White Coat

Read this if you're worried about teens and drugs

Two studies published earlier this month show teen drug use is on the decline, but vaping is on the rise. @NightshiftMD unpacks the latest trends.

If you ask parents what keeps them up at night, many would say it's substance use among teens. Now, there's a bit of good news. Two surveys published last week — one in Canada and the other in the U.S. — show a trend that is mostly downward.  

The good news is that drug, alcohol and tobacco use among teens is at the lowest level since the late 1970's. That's according to an Ontario-wide survey of 11,435 students in grades seven through 12. The survey of high school students has been running since 1977. Substance use peaked 20 years ago, and has gone down substantially since then. The proportion of teens who have tried alcohol has dropped from 66 per cent down to 43 per cent. Drinking and driving has dropped to from 14 per cent down to 4.2 per cent. Cannabis use has dropped from 28 per cent to 19 per cent.  And the proportion of teens who smoke cigarettes has dropped from 28.4 per cent to just seven per cent.

The researchers from the Centre for Addiction and Mental Health who analyzed the survey data say these long-term declines point to the combined efforts of parents, educators, public health and the government to address substance use and the problems it creates. In particular, they believe that public health messaging about the harms caused by substance use are getting through to adolescents. Some of that messaging isn't restricted to young people. Recent campaigns directed at the general public to discourage smoking in public places as well as drinking and driving have likely had an impact on teens as well.  

The researchers have also noticed that the onset of substance use is being delayed to later grades. If the incidences shifts from teens to young adults, then it wouldn't be as big a victory as if overall rates go down in all age groups.

We've heard a lot lately about the opioid crisis. The survey indicates a mixed picture regarding opioid use among teens. The good news is that the survey found that recreational or non-medical use of prescription opioids dropped from 20.6 per cent in the previous survey to 10.6 per cent currently.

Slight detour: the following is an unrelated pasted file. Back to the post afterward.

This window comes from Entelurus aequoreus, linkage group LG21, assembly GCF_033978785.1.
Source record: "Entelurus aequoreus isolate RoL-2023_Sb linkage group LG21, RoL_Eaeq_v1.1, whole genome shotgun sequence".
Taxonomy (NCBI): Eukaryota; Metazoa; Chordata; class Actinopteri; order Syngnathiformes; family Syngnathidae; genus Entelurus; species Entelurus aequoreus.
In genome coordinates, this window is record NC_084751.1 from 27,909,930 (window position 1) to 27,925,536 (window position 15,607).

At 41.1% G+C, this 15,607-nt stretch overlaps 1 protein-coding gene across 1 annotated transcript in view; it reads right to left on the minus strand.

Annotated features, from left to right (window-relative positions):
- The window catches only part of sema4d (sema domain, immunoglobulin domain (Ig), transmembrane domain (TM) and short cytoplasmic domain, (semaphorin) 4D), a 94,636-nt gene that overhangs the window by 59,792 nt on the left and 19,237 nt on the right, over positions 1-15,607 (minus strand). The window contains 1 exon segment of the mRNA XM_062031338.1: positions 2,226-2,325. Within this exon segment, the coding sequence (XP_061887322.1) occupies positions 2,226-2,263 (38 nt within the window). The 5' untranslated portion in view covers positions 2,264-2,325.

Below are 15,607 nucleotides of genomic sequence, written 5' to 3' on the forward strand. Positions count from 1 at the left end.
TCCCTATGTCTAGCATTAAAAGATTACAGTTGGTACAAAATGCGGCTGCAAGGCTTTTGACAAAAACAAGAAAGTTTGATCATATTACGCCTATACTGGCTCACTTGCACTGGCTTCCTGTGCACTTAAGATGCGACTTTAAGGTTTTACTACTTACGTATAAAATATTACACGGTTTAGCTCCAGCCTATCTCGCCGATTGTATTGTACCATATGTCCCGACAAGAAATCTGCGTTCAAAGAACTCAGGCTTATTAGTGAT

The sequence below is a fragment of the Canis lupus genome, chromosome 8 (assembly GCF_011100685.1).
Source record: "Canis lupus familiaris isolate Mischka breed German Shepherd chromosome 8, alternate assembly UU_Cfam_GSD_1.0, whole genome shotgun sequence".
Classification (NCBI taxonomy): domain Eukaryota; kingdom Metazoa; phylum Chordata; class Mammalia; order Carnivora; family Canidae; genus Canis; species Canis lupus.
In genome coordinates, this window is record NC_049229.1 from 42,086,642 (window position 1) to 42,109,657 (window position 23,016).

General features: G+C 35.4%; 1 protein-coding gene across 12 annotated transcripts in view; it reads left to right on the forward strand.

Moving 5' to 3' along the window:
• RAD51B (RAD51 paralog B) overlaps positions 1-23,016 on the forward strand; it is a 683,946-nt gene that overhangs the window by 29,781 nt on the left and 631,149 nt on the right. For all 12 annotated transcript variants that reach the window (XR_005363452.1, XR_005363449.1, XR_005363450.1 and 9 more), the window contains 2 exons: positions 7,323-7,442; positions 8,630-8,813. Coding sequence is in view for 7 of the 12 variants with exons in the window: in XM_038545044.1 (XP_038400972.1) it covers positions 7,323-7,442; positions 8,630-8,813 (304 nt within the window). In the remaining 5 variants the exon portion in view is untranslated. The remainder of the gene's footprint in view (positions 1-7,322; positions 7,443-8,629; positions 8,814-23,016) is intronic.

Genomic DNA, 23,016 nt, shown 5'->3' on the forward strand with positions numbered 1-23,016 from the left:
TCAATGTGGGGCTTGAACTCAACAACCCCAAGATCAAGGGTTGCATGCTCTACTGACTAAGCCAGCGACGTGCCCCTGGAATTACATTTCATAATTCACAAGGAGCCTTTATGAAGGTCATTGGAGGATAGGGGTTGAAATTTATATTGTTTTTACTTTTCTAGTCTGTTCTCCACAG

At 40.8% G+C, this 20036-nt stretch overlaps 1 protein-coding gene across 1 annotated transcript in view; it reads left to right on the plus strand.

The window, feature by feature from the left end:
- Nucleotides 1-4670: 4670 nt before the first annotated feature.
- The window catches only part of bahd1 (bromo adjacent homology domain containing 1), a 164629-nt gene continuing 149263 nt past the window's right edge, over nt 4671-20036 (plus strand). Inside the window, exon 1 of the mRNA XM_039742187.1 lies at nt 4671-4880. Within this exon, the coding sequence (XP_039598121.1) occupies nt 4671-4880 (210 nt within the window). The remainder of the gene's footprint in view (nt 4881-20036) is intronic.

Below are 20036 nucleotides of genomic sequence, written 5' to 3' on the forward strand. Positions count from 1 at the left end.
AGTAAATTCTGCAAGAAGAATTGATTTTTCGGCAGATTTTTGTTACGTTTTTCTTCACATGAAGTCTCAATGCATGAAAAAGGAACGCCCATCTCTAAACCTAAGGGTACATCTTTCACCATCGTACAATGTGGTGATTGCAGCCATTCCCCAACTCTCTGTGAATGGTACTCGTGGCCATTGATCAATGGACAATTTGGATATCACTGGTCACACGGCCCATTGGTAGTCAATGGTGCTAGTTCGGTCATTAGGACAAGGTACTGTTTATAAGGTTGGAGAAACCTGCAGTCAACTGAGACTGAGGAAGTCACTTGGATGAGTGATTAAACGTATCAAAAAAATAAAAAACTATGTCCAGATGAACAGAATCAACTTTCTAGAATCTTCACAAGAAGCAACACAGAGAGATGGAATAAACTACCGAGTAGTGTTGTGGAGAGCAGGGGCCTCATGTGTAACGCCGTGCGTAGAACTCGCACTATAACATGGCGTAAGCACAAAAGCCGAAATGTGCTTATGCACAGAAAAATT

However, the non-medical use of over the counter cough and cold remedies in adolescent boys has gone up from 6.7 per cent in 2015 to 11.2 per cent today; there was no similar uptick in girls. The recreational use of drugs for ADHD like methylphenidate is up from one per cent in the previous survey to 2.3 per cent today. 

The most worrisome development is that nearly one per cent of teens surveyed said they had taken fentanyl, the opioid drug that has become synonymous with opioid related overdoses. The percentage is low. However, given how lethal fentanyl can be, it's a concern, especially if the trend continues upward.

Like Canada, fewer teens in the U.S. are misusing opioid pain relievers than in prior years. Overall recreational use of opioids in the U.S. has gone down from 9.5 per cent to 4.2 per cent. That's according to a survey by the National Institute on Drug Abuse.  The reason may be reduced availability of opioids. The current survey south of the border also found that 35.8 per cent of grade 12 students said opioids were easily available. That's down from 54 per cent in 2010. The use of illicit drugs such as heroin, crystal methamphetamine and cocaine have dropped and remained low in recent years among teens in the U.S.   

The U.S. survey indicates two worrisome trends. The first is that the use of marijuana among U.S. teens is going up. That likely has to do with the fact that 29 states and the District of Columbia have laws broadly legalizing marijuana in some form. Among U.S. teens, daily marijuana use has become as popular as cigarette smoking, if not more so.

The other trend in the U.S. is the growing popularity of vaping among teens. One in three 12th graders vaped at least once in the past year. A third said they vaped nicotine, while one in 10 vaped marijuana.  Concerns have been raised in the U.S. and in Canada that vaping nicotine could lead to cigarette smoking. The proposed legalization of marijuana in Canada in 2018 could affect use patterns among teens in this country too.

I'll be keeping an eye on both developments in 2018.

Have a safe and watchful holiday.

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